In accordance with the invention, an improved slicing machine is provided for cutting products such as food products, and particularly such as potatoes, into lattice cut slices, wherein the slicing machine includes relatively simple yet effective plug prevention member or means for preventing the products from lodging within and obstructing an open throat of a rotary impeller.
The slicing machine includes an upwardly open housing having a rotary impeller mounted therein and defining an upwardly open throat for receiving products such as potatoes supplied via a suitable conveyor means or the like. The rotary impeller redirects each product by centrifugal force into and through one of a plurality of radially open guide tubes which support the products as they are rotated by the impeller into cutting engagement within a plurality of lattice cut knives mounted on a peripheral knife frame. These guide tubes rotatably turn the products through an angle of about 90° between successive cuts, so that corrugated cut patterns formed on opposite sides of each slice are oriented at approximate right angles to each other. Such slicing machine is shown and described in U.S. Pat. No. 3,139,130, which is incorporated by reference herein.
The plug prevention member or means comprises, in the preferred form, an elongated rod mounted in a stationary position relative to the rotary impeller, with one end of said rod projecting at least partially into the upwardly open impeller throat. The plug prevention rod extends generally in parallel with a vertical axis of impeller rotation, and at a substantial off-axis location to position said one end of the rod near an inner wall surface of the impeller throat. This plug prevention rod is removably supported as by threaded mounting onto a stationary frame member to permit quick and easy disassembly.
In operation, in the event that a product such as a potato becomes lodged by centrifugal action against an inner wall surface of the throat of the rotary impeller, such lodged potato promptly strikes the stationary plug prevention rod to dislodge such potato from the throat wall and thereby enable that potato to fall downwardly through the impeller throat for centrifugal movement into and through one of the radial guide tubes into cutting engagement with the lattice cut knives.
Other features and advantages of the invention will become more apparent from the following detailed description, taken in conjunction with the accompanying drawings which illustrate, by way of example, the principles of the invention.
The accompanying drawings illustrate the invention. In such drawings:
As shown in the exemplary drawings, a lattice cut slicing machine referred to generally in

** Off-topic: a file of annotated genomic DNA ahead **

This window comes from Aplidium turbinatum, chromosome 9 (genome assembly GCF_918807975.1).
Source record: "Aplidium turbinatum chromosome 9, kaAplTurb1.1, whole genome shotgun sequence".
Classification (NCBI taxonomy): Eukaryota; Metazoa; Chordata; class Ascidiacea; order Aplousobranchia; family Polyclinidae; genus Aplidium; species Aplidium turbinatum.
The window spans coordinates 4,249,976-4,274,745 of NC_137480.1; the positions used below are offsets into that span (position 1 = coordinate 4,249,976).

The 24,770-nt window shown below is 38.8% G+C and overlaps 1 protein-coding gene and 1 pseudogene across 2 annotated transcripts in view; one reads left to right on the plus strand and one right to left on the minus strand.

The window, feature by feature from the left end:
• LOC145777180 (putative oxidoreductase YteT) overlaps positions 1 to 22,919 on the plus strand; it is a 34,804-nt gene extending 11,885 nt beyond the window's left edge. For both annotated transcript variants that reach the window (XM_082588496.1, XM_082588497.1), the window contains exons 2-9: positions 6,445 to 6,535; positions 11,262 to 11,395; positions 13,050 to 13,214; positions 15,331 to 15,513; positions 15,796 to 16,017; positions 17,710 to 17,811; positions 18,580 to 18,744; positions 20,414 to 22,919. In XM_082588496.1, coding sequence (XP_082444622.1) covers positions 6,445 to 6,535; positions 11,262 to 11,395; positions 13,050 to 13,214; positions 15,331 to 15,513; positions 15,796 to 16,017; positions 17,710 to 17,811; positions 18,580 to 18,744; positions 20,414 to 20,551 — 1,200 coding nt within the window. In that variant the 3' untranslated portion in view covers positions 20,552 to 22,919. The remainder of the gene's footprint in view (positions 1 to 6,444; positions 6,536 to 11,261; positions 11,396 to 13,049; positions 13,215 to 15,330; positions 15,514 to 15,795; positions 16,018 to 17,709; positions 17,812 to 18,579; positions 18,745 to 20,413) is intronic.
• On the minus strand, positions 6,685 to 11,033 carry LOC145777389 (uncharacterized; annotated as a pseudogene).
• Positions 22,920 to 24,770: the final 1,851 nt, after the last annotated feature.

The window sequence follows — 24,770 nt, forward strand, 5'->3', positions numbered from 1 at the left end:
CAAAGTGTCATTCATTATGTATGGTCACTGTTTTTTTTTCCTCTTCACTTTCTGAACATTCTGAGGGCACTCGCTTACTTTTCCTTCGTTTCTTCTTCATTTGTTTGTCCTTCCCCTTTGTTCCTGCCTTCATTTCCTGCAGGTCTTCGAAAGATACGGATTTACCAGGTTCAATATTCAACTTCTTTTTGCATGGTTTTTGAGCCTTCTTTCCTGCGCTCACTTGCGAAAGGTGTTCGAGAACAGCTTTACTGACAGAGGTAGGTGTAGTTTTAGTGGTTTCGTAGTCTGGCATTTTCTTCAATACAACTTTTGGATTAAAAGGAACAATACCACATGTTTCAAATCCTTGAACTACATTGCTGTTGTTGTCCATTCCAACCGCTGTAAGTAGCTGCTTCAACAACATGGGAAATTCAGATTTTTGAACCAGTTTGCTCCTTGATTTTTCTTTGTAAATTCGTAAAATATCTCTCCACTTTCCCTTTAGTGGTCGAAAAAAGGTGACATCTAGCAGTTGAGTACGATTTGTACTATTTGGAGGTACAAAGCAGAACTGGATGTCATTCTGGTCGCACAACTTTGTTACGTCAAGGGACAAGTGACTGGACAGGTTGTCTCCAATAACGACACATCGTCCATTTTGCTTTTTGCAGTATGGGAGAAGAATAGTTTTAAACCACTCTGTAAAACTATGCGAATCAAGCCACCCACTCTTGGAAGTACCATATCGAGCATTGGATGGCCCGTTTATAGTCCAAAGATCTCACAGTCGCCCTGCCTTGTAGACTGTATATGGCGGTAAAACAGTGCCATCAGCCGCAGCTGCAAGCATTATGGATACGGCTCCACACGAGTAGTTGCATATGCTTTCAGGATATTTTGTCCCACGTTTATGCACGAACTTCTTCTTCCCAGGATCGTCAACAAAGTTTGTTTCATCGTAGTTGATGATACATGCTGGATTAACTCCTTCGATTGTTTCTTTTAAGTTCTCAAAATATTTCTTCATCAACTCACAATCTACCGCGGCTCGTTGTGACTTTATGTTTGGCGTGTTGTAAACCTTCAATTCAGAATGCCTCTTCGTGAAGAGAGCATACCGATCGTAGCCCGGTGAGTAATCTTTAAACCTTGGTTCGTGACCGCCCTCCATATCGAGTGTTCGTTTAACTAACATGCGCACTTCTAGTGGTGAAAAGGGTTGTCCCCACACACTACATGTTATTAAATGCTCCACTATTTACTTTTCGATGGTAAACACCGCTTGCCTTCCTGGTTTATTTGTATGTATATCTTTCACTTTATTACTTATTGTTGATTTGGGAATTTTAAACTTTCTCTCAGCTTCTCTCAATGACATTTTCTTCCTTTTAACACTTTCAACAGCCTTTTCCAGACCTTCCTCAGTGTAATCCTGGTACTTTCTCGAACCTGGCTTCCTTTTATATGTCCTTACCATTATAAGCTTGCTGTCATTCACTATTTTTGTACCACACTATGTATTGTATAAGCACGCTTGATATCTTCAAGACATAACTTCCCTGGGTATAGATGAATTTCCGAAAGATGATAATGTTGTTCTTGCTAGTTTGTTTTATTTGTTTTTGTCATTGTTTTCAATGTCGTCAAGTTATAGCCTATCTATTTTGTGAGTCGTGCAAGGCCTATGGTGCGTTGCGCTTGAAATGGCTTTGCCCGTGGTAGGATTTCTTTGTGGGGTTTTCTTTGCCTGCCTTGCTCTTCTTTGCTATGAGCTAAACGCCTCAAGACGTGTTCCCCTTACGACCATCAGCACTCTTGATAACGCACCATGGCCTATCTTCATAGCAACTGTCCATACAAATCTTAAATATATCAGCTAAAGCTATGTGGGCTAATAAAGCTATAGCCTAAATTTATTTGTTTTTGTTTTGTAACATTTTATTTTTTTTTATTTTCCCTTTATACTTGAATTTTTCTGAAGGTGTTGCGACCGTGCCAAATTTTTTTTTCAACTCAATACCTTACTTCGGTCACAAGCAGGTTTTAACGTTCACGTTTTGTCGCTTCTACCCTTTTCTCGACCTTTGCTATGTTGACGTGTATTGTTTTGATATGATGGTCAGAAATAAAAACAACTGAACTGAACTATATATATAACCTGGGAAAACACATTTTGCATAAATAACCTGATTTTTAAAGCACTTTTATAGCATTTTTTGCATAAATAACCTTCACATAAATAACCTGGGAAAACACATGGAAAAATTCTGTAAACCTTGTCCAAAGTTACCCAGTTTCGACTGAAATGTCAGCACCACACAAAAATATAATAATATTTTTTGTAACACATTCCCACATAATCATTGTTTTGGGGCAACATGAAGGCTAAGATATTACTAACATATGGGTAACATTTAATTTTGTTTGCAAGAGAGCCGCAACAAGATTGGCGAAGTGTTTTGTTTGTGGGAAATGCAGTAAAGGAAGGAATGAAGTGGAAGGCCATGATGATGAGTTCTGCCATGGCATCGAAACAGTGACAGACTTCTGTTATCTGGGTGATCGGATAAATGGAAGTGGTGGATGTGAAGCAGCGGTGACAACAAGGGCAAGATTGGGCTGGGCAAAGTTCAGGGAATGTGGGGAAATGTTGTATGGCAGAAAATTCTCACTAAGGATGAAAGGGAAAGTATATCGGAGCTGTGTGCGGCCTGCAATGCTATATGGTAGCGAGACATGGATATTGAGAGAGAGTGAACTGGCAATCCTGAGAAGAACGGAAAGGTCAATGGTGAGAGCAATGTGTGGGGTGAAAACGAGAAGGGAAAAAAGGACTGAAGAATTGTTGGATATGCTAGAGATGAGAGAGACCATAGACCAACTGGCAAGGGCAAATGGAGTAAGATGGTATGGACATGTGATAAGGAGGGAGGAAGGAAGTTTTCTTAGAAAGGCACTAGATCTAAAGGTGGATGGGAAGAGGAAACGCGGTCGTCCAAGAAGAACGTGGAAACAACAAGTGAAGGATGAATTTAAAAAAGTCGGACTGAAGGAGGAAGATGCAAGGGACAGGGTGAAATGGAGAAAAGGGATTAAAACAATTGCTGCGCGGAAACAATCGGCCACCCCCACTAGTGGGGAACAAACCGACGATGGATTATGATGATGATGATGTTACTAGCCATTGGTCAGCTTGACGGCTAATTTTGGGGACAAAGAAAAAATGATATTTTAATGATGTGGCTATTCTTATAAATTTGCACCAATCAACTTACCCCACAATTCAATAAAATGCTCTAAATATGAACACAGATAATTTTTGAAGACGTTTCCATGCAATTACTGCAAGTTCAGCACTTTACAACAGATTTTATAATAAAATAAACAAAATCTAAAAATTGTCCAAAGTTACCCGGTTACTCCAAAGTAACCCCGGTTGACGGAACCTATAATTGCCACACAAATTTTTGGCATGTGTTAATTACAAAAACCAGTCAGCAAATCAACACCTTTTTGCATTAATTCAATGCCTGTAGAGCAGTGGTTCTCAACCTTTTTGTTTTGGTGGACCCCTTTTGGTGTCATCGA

The illustrated lattice cut slicing machine 10 may be constructed generally in accordance with the slicing machine shown and described in U.S. Pat. No. 3,139,130, which is incorporated by reference herein. As shown, this slicing machine 10 comprises a machine frame or base 22 supporting a drive motor 24 for rotatably driving an output shaft 26 (
The base plate 34 of the rotary impeller 14 defines the lower end of a central impeller cavity for receiving products such as the potatoes 12 to be cut. This central cavity is upwardly open, with an upper wall 38 defining the upwardly open throat 20. The potatoes 12 are supplied from a suitable conveyor means (not shown) to an overlying supply chute 40 which may be mounted on the machine frame or base 22, so that the potatoes fall by gravity in relatively rapid succession through the upwardly open impeller throat 20 and further downwardly into the impeller 14 to strike the base plate 34 thereof. The rotational movement of the impeller base plate 34 causes the potatoes falling thereon to be thrown radially outwardly by centrifugal action for passage into one of a plurality of radially open guide tubes 42 (four of which are shown in the illustrative drawings) mounted on the impeller 14 for rotation therewith.
The guide tubes 42 support and carry the potatoes 12 into cutting engagement with the plurality of lattice cut slicing knives 16. These slicing knives 16 are mounted on a stationary or nonrotating and generally cylindrical knife frame 44 which supports the knives 16 at the impeller periphery, and adjacent to a slot 46 formed in the knife frame 44. In addition, each slicing knife 16 has a corrugated geometry consisting of a sequence of alternating peaks and valleys. As each potato 12 is centrifugally thrown by the impeller 14 in a radially outward direction through the associated guide tube 42, the radially outer end of the potato is rotationally carried into cutting engagement in sequence with the slicing knives 16, each of which separates a slice of predetermined thickness from the end of the potato wherein this slice has a corrugated cut pattern. As is known in the art, the cut slices pass through the knife slots 46 and fall by gravity into an underlying collection vessel or conveyor means (not shown).